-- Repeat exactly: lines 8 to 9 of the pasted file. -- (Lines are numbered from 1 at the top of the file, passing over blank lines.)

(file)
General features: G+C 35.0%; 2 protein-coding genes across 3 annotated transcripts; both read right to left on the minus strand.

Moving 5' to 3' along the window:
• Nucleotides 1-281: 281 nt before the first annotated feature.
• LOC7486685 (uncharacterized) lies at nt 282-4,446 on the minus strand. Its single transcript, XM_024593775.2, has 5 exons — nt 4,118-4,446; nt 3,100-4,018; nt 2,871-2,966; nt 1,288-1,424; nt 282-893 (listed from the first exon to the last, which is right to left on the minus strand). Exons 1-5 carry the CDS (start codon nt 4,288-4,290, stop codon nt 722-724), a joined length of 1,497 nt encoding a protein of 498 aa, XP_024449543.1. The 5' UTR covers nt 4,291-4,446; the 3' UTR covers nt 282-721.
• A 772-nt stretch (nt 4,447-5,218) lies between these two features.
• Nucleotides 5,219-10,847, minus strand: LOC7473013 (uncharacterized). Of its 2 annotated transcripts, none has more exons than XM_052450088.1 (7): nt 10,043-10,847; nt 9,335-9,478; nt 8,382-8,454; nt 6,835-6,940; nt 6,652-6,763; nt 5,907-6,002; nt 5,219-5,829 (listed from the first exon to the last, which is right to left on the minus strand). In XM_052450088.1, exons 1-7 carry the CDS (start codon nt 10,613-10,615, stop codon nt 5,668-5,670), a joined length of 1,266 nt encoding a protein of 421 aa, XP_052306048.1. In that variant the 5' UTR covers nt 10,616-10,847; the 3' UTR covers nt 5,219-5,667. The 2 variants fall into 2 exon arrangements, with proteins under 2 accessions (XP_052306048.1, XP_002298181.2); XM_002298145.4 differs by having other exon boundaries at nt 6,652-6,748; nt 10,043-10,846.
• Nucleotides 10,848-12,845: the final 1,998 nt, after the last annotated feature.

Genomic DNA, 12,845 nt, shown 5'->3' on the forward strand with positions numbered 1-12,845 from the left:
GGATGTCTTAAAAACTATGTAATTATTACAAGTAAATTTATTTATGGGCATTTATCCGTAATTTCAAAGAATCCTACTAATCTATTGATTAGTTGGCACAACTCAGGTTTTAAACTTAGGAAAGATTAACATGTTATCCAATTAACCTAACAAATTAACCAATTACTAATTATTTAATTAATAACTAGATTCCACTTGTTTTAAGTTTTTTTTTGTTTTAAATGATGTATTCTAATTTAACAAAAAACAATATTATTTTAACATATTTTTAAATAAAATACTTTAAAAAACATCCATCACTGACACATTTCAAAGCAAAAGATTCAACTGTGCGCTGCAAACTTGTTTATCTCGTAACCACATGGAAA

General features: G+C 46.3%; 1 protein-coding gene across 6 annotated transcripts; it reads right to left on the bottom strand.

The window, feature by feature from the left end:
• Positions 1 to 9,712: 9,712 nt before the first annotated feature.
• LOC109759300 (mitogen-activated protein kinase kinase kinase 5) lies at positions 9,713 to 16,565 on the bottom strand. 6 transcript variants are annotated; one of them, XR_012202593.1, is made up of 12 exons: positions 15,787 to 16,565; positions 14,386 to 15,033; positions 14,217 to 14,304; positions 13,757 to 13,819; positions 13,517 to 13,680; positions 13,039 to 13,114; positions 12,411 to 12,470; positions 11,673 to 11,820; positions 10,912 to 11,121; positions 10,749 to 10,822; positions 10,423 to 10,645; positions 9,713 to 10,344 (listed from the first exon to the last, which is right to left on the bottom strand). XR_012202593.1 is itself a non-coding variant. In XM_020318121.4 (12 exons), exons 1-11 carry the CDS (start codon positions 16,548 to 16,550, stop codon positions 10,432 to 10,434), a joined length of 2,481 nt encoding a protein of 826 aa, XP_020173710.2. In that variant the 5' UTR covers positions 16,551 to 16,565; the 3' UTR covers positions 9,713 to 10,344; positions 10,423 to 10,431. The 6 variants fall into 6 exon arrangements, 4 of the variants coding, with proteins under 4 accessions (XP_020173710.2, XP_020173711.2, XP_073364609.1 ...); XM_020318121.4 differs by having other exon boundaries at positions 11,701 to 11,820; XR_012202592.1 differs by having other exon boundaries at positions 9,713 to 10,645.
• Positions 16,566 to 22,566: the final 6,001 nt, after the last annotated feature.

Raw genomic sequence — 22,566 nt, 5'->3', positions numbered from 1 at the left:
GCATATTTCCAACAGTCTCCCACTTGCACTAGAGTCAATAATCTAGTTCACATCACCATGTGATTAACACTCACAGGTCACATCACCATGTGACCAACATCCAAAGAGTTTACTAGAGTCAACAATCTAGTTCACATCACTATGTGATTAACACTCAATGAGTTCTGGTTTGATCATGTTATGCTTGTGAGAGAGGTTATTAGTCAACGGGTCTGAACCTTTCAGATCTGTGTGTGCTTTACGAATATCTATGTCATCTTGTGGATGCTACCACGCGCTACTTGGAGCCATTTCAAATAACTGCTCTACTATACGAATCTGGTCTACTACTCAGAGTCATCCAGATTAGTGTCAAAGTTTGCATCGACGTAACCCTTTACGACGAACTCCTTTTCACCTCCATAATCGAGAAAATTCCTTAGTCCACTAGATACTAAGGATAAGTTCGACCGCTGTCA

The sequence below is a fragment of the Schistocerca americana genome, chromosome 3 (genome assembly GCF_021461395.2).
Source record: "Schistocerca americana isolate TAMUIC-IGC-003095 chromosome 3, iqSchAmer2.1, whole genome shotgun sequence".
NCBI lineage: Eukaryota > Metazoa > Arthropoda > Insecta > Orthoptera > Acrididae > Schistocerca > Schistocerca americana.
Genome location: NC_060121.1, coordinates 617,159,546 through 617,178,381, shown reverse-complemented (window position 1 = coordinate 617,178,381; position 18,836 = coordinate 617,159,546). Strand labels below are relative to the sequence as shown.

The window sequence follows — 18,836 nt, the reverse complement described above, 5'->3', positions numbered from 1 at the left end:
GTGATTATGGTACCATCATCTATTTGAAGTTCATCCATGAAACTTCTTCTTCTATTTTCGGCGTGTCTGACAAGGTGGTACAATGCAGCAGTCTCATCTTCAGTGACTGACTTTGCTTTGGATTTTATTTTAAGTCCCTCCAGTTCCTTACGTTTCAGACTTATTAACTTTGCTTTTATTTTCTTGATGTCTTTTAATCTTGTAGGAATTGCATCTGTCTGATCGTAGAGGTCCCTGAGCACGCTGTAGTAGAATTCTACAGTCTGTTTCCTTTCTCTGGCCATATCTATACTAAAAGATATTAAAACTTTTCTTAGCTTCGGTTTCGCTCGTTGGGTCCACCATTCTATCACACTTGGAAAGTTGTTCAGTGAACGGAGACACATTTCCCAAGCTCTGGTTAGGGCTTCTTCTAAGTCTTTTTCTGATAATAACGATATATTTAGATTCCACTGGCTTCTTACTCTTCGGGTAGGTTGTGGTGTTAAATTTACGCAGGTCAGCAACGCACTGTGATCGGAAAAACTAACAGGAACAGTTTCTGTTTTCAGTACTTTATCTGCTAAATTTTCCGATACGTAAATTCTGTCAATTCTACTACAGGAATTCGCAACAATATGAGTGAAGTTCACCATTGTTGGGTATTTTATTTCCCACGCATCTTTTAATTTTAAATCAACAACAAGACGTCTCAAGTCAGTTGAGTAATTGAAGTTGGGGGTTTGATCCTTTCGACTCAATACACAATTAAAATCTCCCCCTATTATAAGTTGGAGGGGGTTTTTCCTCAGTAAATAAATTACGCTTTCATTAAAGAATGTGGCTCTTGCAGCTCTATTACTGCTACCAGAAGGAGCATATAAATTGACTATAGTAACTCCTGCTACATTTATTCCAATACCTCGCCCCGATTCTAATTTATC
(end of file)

Genomic DNA, 12,845 nt, shown 5'->3' on the forward strand with positions numbered 1-12,845 from the left:
GGATGTCTTAAAAACTATGTAATTATTACAAGTAAATTTATTTATGGGCATTTATCCGTAATTTCAAAGAATCCTACTAATCTATTGATTAGTTGGCACAACTCAGGTTTTAAACTTAGGAAAGATTAACATGTTATCCAATTAACCTAACAAATTAACCAATTACTAATTATTTAATTAATAACTAGATTCCACTTGTTTTAAGTTTTTTTTTGTTTTAAATGATGTATTCTAATTTAACAAAAAACAATATTATTTTAACATATTTTTAAATAAAATACTTTAAAAAACATCCATCACTGACACATTTCAAAGCAAAAGATTCAACTGTGCGCTGCAAACTTGTTTATCTCGTAACCACATGGAAA